What is the level of trust in your organization with peers, direct reports, senior management and your boss?
Have you developed a team culture that eliminates personal attacks and fosters support?
If you want to be a great leader, be trustworthy and build trusting relationships with people inside and outside your organization. Building trust is a process and a constant challenge because leaders are often placed in positions where a company action, a private comment, and/or an unpredictable event undermines a leader's effort to be trustworthy. So leaders must also be able to tap on their resilience and recognize that trust can be rebuilt even in the most difficult situations.
Managing Conflict is a building block to creating wealth. Many leaders dislike conflict and often allow conflict to overwhelm their organization because they don't see how conflict gives them the opportunity to become a great leader. Just like the elite athletic who wants the ball when winning the game is at stake, great leaders thrive on managing conflict because they can take their followers and clients to possibilities that couldn’t be imagined until faced with the necessity to create solutions to complex problems that lead to outstanding performance.
Building commitment is easier when we learn how to ask for help and listen to the people who we are asking to perform. It's really unfortunate that leaders often allow gender diversity and multi-cultural differences to become road blocks for achieving the commitments from the people they need to accomplish their objectives. Without clear and direct communication, people can’t follow because they have to guess, which leads to confusion, anxiety, and misplaced expectations.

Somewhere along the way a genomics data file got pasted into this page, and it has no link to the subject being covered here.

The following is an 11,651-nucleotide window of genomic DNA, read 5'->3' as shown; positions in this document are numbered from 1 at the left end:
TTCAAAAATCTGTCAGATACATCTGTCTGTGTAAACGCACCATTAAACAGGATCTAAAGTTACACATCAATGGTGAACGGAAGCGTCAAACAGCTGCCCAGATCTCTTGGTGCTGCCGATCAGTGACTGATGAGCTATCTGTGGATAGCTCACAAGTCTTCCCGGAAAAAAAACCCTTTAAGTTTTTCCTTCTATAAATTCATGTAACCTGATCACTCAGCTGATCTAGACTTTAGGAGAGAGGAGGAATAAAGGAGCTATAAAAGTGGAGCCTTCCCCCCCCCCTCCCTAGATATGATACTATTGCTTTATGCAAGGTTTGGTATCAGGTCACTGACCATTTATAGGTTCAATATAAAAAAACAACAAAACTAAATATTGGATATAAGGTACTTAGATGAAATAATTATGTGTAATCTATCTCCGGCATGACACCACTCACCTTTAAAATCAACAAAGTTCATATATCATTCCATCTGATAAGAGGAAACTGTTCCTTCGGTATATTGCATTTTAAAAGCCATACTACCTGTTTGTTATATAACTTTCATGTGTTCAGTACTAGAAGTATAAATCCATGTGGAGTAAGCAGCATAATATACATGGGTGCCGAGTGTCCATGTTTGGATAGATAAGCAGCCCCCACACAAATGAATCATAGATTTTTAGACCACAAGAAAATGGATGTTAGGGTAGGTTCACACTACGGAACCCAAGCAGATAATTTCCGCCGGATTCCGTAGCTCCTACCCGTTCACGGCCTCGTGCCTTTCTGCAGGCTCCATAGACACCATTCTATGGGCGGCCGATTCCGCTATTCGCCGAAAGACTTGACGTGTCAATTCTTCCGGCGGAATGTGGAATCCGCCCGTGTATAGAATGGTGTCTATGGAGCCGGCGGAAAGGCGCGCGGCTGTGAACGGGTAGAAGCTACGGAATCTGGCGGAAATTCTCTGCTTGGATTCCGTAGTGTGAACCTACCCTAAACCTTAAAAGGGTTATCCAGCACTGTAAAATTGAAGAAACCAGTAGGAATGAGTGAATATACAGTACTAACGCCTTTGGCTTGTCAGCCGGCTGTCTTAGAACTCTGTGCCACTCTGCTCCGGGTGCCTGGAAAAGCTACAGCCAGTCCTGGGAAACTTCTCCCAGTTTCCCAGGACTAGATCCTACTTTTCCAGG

If you know what you want, remove the guessing from the equation by being direct and precise. Then, listen to responses from the people you want to perform to confirm that they understand what needs to be done. If they don’t understand, repeat the message in even clearer terms.
Let's begin with the premise that Board of Directors, CEO's, and other major organizational stakeholders do not want to be responsible for the mental health of their employees.
Each year more organizations, formal and informal leaders, and high achievers want to measure and understand their Emotional Intelligence (EQ or EI) in an effort to improve their leadership skill set.